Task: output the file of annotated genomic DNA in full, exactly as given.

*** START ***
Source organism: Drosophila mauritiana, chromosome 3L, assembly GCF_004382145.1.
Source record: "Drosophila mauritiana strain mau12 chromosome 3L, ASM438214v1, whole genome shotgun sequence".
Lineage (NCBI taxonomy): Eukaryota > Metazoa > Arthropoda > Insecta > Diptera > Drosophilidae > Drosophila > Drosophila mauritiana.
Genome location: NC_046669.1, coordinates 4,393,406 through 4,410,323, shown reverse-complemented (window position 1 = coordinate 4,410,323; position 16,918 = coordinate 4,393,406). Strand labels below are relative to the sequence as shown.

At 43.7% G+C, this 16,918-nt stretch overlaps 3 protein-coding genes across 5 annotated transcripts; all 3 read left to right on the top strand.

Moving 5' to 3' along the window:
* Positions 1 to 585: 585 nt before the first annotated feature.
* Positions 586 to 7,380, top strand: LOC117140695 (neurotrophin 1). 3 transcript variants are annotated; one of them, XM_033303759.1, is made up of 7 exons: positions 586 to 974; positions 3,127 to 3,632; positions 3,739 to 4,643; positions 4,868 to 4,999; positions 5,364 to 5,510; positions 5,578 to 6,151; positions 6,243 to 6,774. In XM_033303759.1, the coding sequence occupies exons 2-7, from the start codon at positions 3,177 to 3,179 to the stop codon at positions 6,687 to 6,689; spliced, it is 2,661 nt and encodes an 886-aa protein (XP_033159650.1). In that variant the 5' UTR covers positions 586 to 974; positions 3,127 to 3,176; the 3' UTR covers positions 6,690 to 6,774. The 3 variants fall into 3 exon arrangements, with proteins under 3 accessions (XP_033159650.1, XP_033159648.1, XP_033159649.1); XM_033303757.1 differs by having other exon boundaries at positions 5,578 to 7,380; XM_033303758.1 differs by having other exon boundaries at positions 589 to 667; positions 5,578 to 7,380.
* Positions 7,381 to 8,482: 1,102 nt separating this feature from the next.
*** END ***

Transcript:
Source organism: Drosophila mauritiana, chromosome 3L, assembly GCF_004382145.1.
Source record: "Drosophila mauritiana strain mau12 chromosome 3L, ASM438214v1, whole genome shotgun sequence".
Lineage (NCBI taxonomy): Eukaryota > Metazoa > Arthropoda > Insecta > Diptera > Drosophilidae > Drosophila > Drosophila mauritiana.
Genome location: NC_046669.1, coordinates 4,393,406 through 4,410,323, shown reverse-complemented (window position 1 = coordinate 4,410,323; position 16,918 = coordinate 4,393,406). Strand labels below are relative to the sequence as shown.

At 43.7% G+C, this 16,918-nt stretch overlaps 3 protein-coding genes across 5 annotated transcripts; all 3 read left to right on the top strand.

Moving 5' to 3' along the window:
* Positions 1 to 585: 585 nt before the first annotated feature.
* Positions 586 to 7,380, top strand: LOC117140695 (neurotrophin 1). 3 transcript variants are annotated; one of them, XM_033303759.1, is made up of 7 exons: positions 586 to 974; positions 3,127 to 3,632; positions 3,739 to 4,643; positions 4,868 to 4,999; positions 5,364 to 5,510; positions 5,578 to 6,151; positions 6,243 to 6,774. In XM_033303759.1, the coding sequence occupies exons 2-7, from the start codon at positions 3,177 to 3,179 to the stop codon at positions 6,687 to 6,689; spliced, it is 2,661 nt and encodes an 886-aa protein (XP_033159650.1). In that variant the 5' UTR covers positions 586 to 974; positions 3,127 to 3,176; the 3' UTR covers positions 6,690 to 6,774. The 3 variants fall into 3 exon arrangements, with proteins under 3 accessions (XP_033159650.1, XP_033159648.1, XP_033159649.1); XM_033303757.1 differs by having other exon boundaries at positions 5,578 to 7,380; XM_033303758.1 differs by having other exon boundaries at positions 589 to 667; positions 5,578 to 7,380.
* Positions 7,381 to 8,482: 1,102 nt separating this feature from the next.